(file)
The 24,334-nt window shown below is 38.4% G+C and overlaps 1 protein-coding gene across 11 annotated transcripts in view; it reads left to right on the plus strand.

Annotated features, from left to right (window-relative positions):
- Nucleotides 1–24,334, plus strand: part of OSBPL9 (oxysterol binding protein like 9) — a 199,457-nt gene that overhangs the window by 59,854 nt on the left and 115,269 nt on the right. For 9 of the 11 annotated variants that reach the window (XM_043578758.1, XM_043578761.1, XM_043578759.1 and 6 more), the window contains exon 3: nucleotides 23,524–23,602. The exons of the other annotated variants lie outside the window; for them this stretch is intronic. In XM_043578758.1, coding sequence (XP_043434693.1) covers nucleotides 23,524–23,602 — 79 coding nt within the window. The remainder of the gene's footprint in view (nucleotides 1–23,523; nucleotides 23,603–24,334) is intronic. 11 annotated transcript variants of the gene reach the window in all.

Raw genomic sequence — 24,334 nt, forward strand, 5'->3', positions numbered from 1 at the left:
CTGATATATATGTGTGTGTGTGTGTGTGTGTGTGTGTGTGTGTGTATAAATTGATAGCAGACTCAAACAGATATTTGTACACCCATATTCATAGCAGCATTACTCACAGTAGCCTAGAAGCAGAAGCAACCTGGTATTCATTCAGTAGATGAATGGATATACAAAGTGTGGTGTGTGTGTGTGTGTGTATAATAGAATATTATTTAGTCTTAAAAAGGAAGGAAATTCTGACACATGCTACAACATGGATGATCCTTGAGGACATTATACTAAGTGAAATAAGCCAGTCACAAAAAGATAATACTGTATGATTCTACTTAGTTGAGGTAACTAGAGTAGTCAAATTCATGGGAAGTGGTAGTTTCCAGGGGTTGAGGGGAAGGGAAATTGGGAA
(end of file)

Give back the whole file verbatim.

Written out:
The 24,334-nt window shown below is 38.4% G+C and overlaps 1 protein-coding gene across 11 annotated transcripts in view; it reads left to right on the plus strand.

Annotated features, from left to right (window-relative positions):
- Nucleotides 1–24,334, plus strand: part of OSBPL9 (oxysterol binding protein like 9) — a 199,457-nt gene that overhangs the window by 59,854 nt on the left and 115,269 nt on the right. For 9 of the 11 annotated variants that reach the window (XM_043578758.1, XM_043578761.1, XM_043578759.1 and 6 more), the window contains exon 3: nucleotides 23,524–23,602. The exons of the other annotated variants lie outside the window; for them this stretch is intronic. In XM_043578758.1, coding sequence (XP_043434693.1) covers nucleotides 23,524–23,602 — 79 coding nt within the window. The remainder of the gene's footprint in view (nucleotides 1–23,523; nucleotides 23,603–24,334) is intronic. 11 annotated transcript variants of the gene reach the window in all.

Raw genomic sequence — 24,334 nt, forward strand, 5'->3', positions numbered from 1 at the left:
CTGATATATATGTGTGTGTGTGTGTGTGTGTGTGTGTGTGTGTGTATAAATTGATAGCAGACTCAAACAGATATTTGTACACCCATATTCATAGCAGCATTACTCACAGTAGCCTAGAAGCAGAAGCAACCTGGTATTCATTCAGTAGATGAATGGATATACAAAGTGTGGTGTGTGTGTGTGTGTGTATAATAGAATATTATTTAGTCTTAAAAAGGAAGGAAATTCTGACACATGCTACAACATGGATGATCCTTGAGGACATTATACTAAGTGAAATAAGCCAGTCACAAAAAGATAATACTGTATGATTCTACTTAGTTGAGGTAACTAGAGTAGTCAAATTCATGGGAAGTGGTAGTTTCCAGGGGTTGAGGGGAAGGGAAATTGGGAA